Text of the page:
2. The silver halide color photographic light-sensitive material according to claim 1, wherein said sensitizing dye represented by Formula (III) is used together with another cyanine-based dye.
3. The silver halide color photographic light-sensitive material according to claim 1, wherein the respective silver halide emulsion layers comprise tabular grains having an aspect ratio of 3 to 20, which occupy 50% or more of the total projected area of all silver halide grains in a given emulsion layer.
4. The silver halide color photographic light-sensitive material according to claim 1, wherein, in said formula (III), Y represents a sulfur atom or an oxygen atom.
5. The silver halide color photographic light-sensitive material according to claim 1, wherein the addition amount of the sensitizing dye according to formula (III) is 20% or more of the amount of the dyes used in the layer with the interlayer effect.
6. The silver halide color photographic light-sensitive material according to claim 1, wherein the addition amount of the sensitizing dye according to formula (III) is 110-5 to 210-3 mol per mol of silver halide.
7. The silver halide color photographic light-sensitive material according to claim 1, wherein the layer with the interlayer effect is arranged at any position provided that the layer is nearer to a support than the hydrophilic layer containing a compound represented by Formula (I).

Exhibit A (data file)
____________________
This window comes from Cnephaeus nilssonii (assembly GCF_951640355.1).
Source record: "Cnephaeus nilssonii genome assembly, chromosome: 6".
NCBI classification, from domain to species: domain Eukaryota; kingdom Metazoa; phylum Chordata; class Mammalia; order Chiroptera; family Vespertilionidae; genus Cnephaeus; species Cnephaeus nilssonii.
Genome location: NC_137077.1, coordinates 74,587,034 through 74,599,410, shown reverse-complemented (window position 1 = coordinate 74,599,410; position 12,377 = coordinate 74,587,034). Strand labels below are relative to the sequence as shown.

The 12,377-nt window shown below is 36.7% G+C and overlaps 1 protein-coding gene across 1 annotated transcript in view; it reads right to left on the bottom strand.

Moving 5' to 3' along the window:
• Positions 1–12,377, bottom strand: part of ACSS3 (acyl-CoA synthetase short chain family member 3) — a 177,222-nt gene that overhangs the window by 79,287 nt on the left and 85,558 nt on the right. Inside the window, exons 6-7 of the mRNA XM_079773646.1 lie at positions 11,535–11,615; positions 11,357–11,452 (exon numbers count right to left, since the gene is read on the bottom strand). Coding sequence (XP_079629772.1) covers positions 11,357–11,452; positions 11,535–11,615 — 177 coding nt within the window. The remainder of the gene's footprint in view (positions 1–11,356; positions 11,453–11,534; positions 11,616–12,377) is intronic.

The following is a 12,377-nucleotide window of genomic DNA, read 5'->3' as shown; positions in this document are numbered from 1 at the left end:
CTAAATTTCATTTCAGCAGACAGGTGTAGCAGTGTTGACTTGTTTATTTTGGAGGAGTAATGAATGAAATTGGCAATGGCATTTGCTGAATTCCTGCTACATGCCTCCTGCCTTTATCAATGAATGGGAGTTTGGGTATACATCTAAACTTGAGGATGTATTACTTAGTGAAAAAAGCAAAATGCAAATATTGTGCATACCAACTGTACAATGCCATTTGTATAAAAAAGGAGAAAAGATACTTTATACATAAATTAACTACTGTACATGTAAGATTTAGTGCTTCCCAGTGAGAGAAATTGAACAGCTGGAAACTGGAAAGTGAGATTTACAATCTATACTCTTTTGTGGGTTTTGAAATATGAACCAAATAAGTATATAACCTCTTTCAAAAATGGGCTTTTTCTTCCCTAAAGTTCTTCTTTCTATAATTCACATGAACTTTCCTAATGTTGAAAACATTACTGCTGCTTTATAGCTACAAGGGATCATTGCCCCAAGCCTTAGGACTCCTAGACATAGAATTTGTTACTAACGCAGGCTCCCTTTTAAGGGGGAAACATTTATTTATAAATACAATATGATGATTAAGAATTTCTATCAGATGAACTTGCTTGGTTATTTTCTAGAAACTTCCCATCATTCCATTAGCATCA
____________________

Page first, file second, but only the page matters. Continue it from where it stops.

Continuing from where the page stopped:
Description
BACKGROUND OF THE INVENTION

1. Field of the Invention

The present invention relates to a silver halide color photographic light-sensitive material and, more particularly, to a silver halide color photographic light-sensitive material which has a good color reproduction and also has a high speed and a high graininess.

2. Description of the Related Art

Conventionally, the use of an interlayer inhibiting effect (interlayer effect) is known as means of improving color reproduction in silver halide color photographic light-sensitive materials.

In the case of color negative light-sensitive materials, by allowing a green-sensitive layer to have a development inhibiting effect on a red-sensitive layer, the color formation of the red-sensitive layer in white exposure can be suppressed to be lower than that in red exposure. Likewise, a development inhibiting effect that the red-sensitive layer has on the green-sensitive layer can yield the reproduction of green with a high saturation.